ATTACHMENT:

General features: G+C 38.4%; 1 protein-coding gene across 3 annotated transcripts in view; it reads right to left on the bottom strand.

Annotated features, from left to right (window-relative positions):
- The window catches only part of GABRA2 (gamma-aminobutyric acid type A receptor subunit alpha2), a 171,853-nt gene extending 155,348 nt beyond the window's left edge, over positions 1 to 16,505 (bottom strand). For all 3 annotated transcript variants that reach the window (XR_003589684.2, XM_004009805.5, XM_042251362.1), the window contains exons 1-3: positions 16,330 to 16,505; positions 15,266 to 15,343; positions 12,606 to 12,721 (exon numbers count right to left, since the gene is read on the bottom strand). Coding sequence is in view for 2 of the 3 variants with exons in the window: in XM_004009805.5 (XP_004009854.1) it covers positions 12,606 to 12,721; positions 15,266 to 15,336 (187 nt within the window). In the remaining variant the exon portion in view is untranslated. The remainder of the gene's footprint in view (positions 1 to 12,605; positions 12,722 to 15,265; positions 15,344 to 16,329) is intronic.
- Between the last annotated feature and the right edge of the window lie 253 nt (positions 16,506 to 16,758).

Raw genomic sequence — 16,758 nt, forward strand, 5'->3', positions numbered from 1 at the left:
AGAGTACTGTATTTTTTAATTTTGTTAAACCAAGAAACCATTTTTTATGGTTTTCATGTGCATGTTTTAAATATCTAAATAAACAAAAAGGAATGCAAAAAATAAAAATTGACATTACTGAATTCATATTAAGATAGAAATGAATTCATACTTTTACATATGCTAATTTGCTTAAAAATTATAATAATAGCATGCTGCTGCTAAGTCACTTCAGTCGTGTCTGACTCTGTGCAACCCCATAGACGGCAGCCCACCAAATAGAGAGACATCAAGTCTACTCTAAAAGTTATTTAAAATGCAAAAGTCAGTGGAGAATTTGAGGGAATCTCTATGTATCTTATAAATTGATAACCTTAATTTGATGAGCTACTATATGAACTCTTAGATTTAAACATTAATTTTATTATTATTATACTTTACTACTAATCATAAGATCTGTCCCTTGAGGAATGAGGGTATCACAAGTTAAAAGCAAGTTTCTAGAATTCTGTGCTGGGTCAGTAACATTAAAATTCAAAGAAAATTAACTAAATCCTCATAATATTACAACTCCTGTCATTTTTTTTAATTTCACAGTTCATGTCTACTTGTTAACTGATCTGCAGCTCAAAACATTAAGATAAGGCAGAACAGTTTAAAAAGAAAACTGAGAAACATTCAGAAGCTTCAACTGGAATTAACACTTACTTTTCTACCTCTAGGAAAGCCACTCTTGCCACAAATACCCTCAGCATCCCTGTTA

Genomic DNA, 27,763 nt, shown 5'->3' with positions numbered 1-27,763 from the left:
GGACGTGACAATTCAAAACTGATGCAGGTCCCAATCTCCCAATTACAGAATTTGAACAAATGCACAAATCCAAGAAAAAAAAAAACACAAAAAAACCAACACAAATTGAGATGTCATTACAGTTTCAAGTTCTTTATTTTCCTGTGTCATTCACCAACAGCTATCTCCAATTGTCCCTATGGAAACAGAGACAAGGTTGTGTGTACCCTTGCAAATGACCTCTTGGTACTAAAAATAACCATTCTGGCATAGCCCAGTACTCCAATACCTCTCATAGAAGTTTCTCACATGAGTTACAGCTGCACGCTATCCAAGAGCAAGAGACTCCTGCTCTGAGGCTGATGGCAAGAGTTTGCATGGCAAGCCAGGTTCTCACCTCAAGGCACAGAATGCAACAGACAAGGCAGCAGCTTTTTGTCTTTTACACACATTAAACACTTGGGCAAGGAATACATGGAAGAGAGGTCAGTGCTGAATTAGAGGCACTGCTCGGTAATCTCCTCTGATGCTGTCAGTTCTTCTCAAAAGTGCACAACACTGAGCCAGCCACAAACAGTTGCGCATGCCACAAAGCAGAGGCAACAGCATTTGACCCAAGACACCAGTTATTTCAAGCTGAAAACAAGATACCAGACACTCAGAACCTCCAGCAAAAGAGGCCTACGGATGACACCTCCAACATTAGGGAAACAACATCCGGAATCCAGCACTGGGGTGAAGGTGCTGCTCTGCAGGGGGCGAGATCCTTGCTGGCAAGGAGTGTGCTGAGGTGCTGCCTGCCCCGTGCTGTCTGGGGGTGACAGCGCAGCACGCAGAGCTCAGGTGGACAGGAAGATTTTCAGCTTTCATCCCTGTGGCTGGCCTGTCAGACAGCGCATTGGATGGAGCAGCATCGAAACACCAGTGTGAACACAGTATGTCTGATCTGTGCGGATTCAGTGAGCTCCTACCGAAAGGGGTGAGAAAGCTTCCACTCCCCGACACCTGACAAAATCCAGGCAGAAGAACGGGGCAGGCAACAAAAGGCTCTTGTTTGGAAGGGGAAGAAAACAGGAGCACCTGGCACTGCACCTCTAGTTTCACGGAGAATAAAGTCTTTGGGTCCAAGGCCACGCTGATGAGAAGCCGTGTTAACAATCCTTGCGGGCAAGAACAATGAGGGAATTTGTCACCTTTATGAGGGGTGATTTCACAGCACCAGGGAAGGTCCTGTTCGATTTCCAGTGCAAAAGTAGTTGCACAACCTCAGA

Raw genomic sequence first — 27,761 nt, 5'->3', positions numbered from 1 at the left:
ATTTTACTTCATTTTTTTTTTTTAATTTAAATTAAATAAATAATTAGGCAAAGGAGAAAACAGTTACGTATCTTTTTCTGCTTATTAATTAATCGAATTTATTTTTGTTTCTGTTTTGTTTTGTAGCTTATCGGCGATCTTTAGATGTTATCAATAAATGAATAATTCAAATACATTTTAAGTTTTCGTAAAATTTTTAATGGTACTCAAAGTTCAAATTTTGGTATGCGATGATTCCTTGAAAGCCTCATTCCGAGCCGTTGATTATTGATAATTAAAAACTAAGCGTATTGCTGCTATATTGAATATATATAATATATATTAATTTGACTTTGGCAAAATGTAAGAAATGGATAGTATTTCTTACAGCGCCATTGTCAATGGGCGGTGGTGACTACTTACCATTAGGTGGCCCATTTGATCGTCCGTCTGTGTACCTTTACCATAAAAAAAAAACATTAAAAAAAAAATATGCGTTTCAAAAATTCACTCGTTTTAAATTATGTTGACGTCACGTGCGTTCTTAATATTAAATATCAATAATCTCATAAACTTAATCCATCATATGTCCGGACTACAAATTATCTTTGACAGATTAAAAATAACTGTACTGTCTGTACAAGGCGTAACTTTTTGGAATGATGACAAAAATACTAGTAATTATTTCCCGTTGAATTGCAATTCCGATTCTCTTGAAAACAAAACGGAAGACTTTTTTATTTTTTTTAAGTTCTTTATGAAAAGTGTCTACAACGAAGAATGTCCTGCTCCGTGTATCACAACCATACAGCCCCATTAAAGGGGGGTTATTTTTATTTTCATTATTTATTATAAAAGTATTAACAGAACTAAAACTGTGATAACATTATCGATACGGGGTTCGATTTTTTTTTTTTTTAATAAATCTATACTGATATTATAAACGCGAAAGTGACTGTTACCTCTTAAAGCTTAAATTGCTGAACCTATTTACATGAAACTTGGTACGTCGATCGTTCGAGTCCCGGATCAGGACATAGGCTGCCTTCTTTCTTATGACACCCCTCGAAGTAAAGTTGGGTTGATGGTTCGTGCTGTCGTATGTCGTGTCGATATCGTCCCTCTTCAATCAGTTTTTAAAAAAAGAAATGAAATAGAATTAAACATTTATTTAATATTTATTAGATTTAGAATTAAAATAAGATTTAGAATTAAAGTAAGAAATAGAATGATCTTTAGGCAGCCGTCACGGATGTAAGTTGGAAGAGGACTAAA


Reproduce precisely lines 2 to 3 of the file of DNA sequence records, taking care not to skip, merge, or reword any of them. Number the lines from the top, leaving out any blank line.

Annotated features, from left to right (window-relative positions):
- The window catches only part of GABRA2 (gamma-aminobutyric acid type A receptor subunit alpha2), a 171,853-nt gene extending 155,348 nt beyond the window's left edge, over positions 1 to 16,505 (bottom strand). For all 3 annotated transcript variants that reach the window (XR_003589684.2, XM_004009805.5, XM_042251362.1), the window contains exons 1-3: positions 16,330 to 16,505; positions 15,266 to 15,343; positions 12,606 to 12,721 (exon numbers count right to left, since the gene is read on the bottom strand). Coding sequence is in view for 2 of the 3 variants with exons in the window: in XM_004009805.5 (XP_004009854.1) it covers positions 12,606 to 12,721; positions 15,266 to 15,336 (187 nt within the window). In the remaining variant the exon portion in view is untranslated. The remainder of the gene's footprint in view (positions 1 to 12,605; positions 12,722 to 15,265; positions 15,344 to 16,329) is intronic.